Travel: Dalhousie Castle, Midlothian

Dalhousie Castle, Midlothian
Dalhousie Castle, Midlothian
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LYNN O’Rourke visits Dalhouse Castle in Midlothian for a short break steeped in history

I WANT to treat my mum to something a little special. (Let’s face it, there has to be some compensation for all that “quality” grandma and grandchildren time I normally lavish upon her.) So, for once, it’s just the two of us and we’re heading to the historic setting of Dalhousie Castle for dinner, bed and breakfast, and a dip into the castle’s Aqueous Spa.

Dalhousie Castle, Midlothian

Dalhousie Castle, Midlothian

The castle is eight miles south of Edinburgh and dates from the 13th century, with the distinctive red stone main part built around 1450. It’s an impressive sight as we drive in through the lavish grounds. (It may have been a slightly more impressive arrival had I not pulled into the neighbouring farm first, despite the fact the castle is clearly signposted - Mother remains unconvinced that it was the scenic route.)


We’re firmly on boutique ground, although cost-wise there are deals to be had. This is old-school style, imbued with a sense of history and character.


We stayed in a Castle Bedroom and the first thing that struck us was the heavy wooden door to our twin room that we needed a hefty key to open (none of your modern-day card swiping malarkey here). Our en-suite room was decorated in a traditional style with carved wooden headboards and dressing table, an ornate chandelier and embossed wallpaper, while the bathroom is spacious and spotless. There are also themed rooms, castle suites, four-poster rooms and six newly designed modern rooms in Castle Rocks located in the estate.


We enjoy a pre-dinner G&T in the Dalhousie Library room, which is a glorious space with tartan floor covering, sumptuous leather seats and a book-covered “secret” door that opens to a bar area. There does only appear to be one waiter, who serves drinks, takes your food order and escorts you down to the dining room when your table and food are ready, so he clearly has his work cut out.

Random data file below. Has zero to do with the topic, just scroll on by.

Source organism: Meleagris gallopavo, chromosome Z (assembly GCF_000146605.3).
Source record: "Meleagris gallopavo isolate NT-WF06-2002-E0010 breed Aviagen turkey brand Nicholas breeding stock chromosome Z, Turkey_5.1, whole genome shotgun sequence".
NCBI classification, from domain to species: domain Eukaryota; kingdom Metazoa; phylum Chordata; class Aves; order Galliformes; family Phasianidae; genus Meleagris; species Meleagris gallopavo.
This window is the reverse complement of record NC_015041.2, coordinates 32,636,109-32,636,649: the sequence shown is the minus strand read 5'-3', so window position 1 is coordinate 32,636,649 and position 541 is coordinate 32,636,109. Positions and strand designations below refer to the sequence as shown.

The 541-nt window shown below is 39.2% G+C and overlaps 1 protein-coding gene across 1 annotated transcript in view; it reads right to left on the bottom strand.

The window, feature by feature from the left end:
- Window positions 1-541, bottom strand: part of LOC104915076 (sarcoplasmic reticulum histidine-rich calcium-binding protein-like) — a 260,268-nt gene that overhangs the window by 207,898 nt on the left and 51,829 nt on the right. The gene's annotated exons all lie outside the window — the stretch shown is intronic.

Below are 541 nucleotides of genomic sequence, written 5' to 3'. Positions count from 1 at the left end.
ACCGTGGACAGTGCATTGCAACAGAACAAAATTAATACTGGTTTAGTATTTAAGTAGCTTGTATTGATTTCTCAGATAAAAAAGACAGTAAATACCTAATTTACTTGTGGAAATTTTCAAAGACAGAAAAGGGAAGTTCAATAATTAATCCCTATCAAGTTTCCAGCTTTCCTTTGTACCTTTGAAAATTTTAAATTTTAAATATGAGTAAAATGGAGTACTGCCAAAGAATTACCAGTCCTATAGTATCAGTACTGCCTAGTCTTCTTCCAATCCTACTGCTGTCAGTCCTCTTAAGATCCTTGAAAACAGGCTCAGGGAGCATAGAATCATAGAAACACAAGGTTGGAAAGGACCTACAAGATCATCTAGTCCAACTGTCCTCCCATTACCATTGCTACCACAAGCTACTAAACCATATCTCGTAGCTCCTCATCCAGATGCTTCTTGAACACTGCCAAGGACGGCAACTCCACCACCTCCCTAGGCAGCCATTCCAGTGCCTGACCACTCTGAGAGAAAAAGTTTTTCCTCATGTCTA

We have dinner in the Dungeon restaurant, which is described on the website as being a “completely unique dining experience” and I couldn’t argue with that. The setting is stunning in ancient, barrel-vaulted dungeons which are split into three dining sections. Think deep stone walls, suits of armour and ancient weaponry. Atmospheric lighting enhances the mood of the space, and, despite the stone floor and walls, it is gloriously warm – most important when dungeon dining.

The menu changes regularly with the emphasis on fresh Scottish produce cooked in a classic style. We enjoy wild turbot with cockle broth, carrot and mascarpone soup, loin of Perthshire lamb and caponata of John Dory. Our breakfast was taken in The Orangery (where you can also enjoy bistro dining and afternoon tea with champagne), which is lovely and light-filled with panoramic views over the castle estate.


There are gorgeous grounds to walk around, but we opted for a trip to the spa, enjoying a Darphin facial each and a dip in the Hydro Pool, with its multi-massage water jets, the Laconium, a Roman-style dry sauna, the Kneipp foot baths, where you massage your feet on stones and pebbles immersed in water, then relax on a lounge bed in the warm tepidarium that overlooks the grounds. After all that we didn’t have the energy to try our hand at archery or falconry, which are both available.


Slippers, towels and robes are provided for use in the spa.


This is a great experience, with a lovely little spa attached. A bit like stepping back in time – with mod cons – enough to satisfy even the most deep-seated Downton cravings. We loved the elegant interior, the sense of history and the peace and quiet. Dungeon dining is the icing on the castle cake. n

Double bedrooms from £120 per night, see for packages, including Aqueous Spa Package, £300 a night per room, Castle Double inc breakfast (two sharing), three-course dinner in the Dungeon, two x 30-minute spa treatments, plus a bottle of champagne and chocolates on arrival; Romantic Break, £375 a night per room, themed four poster, two x 55-minute spa treatments, champagne on arrival, three-course dinner in the Dungeon Restaurant; two-course dinner in the Dungeon Restaurant, £42.50; three courses, £49.50.

Dalhousie Castle, Bonnyrigg, Midlothian EH19 3JB (01875 820 153)